A Harford County farmer has been honored as a state winner in the 2012 National Corn Yield Contest, sponsored annually by the National Corn Growers Association. Harrison Rigdon, of Jarrettsville, placed first in the state in the A No-Till/Strip Till Non-Irrigated Class with a yield of 268.9818 bushels per acre. The hybrid used in the winning field was Pioneer P1395XR. Rigdon was one of 421 state winners nationwide. The 2012 contest had 8,263 entries from 46 states. Of the state winners, 18 growers - three from each of six classes - were named national winners, representing 13 states.
NEWS
By Frederick N. Rasmussen, The Baltimore Sun | January 11, 2013
Albert H. Ford, a retired Bendix Field Engineering Corp. executive who was a noted Maryland rosarian, died Jan. 3 of pneumonia at the University of Maryland St. Joseph Medical Center. He was 90. The son of a newspaperman and a homemaker, Albert Henry Ford was born in Atlanta and raised in Norfolk, Va., where he graduated in 1940 from Maury High School. He briefly attended Old Dominion University in Norfolk before enlisting in the Navy during World War II, where he completed flight school at the naval air station in Pensacola, Fla. Mr. Ford spent the war years as a flight instructor at various stateside naval air stations and was discharged in 1945.
NEWS
By Bob Benson | May 22, 2012
Congress may soon finalize the 2012 Farm Bill, and that hefty document should concern all of us in Maryland - especially when it comes to clean water. As we all know, the Chesapeake Bay is the nation's largest and most productive estuary. However, the bay is threatened by pollution from its major tributaries, including fertilizer-laden waters from farmlands. Each summer, nutrient runoff leads to algal growth, resulting in oxygen depletion as the algae decays. The loss of dissolved oxygen causes more than a third of the Chesapeake Bay to become a "dead zone.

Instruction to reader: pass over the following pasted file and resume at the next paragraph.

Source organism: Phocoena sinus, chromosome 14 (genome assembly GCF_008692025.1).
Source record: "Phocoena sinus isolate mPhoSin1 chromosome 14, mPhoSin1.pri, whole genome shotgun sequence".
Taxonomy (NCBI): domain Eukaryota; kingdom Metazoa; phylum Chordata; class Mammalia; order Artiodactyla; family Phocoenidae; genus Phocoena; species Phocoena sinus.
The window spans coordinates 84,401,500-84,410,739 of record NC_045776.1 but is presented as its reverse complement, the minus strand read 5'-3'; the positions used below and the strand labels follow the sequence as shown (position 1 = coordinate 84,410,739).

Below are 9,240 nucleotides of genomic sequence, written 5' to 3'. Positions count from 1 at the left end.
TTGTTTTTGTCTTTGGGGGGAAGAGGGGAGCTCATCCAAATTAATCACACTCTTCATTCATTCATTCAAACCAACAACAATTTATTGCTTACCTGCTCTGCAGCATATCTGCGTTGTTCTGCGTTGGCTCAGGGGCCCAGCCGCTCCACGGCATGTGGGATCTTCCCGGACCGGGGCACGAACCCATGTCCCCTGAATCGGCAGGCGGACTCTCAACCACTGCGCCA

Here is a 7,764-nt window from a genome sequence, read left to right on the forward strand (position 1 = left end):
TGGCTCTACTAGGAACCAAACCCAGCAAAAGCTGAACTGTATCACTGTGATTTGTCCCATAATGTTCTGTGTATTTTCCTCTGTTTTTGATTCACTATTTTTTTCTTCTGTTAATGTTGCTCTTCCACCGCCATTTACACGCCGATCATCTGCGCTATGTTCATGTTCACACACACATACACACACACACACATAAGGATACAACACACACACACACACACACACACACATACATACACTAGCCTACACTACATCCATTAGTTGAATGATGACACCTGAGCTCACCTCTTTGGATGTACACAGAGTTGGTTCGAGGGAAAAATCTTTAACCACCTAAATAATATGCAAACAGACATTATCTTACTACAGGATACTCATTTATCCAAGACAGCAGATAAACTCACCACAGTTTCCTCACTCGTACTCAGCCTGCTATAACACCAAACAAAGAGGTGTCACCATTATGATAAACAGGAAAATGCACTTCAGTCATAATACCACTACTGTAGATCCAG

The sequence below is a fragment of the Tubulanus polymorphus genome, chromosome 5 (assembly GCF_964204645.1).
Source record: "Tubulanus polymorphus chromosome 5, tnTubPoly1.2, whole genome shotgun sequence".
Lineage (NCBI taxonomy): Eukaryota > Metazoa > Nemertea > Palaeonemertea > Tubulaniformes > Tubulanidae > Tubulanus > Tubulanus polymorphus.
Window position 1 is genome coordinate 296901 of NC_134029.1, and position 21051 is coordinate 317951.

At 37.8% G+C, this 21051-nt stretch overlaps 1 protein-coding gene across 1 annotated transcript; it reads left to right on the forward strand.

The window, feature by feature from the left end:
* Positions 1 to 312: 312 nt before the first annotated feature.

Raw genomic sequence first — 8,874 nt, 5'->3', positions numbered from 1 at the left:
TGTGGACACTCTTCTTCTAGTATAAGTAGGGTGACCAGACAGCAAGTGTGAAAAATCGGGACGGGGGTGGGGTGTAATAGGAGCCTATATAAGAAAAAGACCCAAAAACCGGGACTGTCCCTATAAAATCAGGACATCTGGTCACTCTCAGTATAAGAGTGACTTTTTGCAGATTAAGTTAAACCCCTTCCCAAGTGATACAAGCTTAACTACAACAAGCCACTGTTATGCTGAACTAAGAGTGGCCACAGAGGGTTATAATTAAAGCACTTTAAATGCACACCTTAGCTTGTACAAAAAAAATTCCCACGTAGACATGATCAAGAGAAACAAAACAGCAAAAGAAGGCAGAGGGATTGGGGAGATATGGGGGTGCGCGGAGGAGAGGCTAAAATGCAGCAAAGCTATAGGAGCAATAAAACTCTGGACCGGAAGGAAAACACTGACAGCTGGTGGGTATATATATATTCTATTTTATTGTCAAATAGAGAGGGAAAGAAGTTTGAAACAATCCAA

NEWS
By Timothy B. Wheeler, The Baltimore Sun | March 25, 2012
Just as they do every April, the fruit orchards at Larriland Farm have donned their spring finery. The plum trees at the pick-your-own place in western Howard County sport brilliant white blossoms, while the peach trees are decked out in bright pink. Thing is, it's still March. Spring came early to Maryland, thanks to a run of unusually warm weather that awakened flowers, trees, birds and bees weeks ahead of schedule across much of the eastern United States. Larriland's fruit trees are flowering about a month earlier than usual, according to Lynn Moore, president of the family-run fruit and produce farm in Woodbine.
BUSINESS
By Ted Shelsby and Ted Shelsby,SUN STAFF | April 13, 1999
State tobacco farmers were celebrating a legislative victory yesterday that they say will go a long way toward stabilizing the Southern Maryland agriculture economy."
EXPLORE
By Lisa Aireythewinekey@aol.com | November 24, 2011
Every family celebrates Thanksgiving differently. Some focus on the founding of our nation while others reflect upon their personal blessings, but for almost everyone the celebrating revolves around food and drink. In today's modern and fast-paced economy, there is a huge gap between the producers and the end-users of any product. Children do not know that beef comes from cows. Supermarket cashiers can't identify the vegetables they ring up on the register. Consumers, no longer tied to the land, don't take the time to stop and reflect upon the year's worth of labor that went into harvesting a crop whether it be grapes or grain.
NEWS
By Leonard Pitts | November 3, 2011
"The harvest is plentiful but the workers are few. " -- Matthew 9:37 Good news. The jobs crisis is over. You read that correctly. There is plenty work available for downsized, furloughed and involuntarily separated laborers whose inability to land jobs in a rugged economy has driven the unemployment rate past 9 percent. You probably didn't hear about it in your lamestream media, but the problem has indeed been solved -- and it didn't take some fancy pants economic stimulus package to get 'er done, either.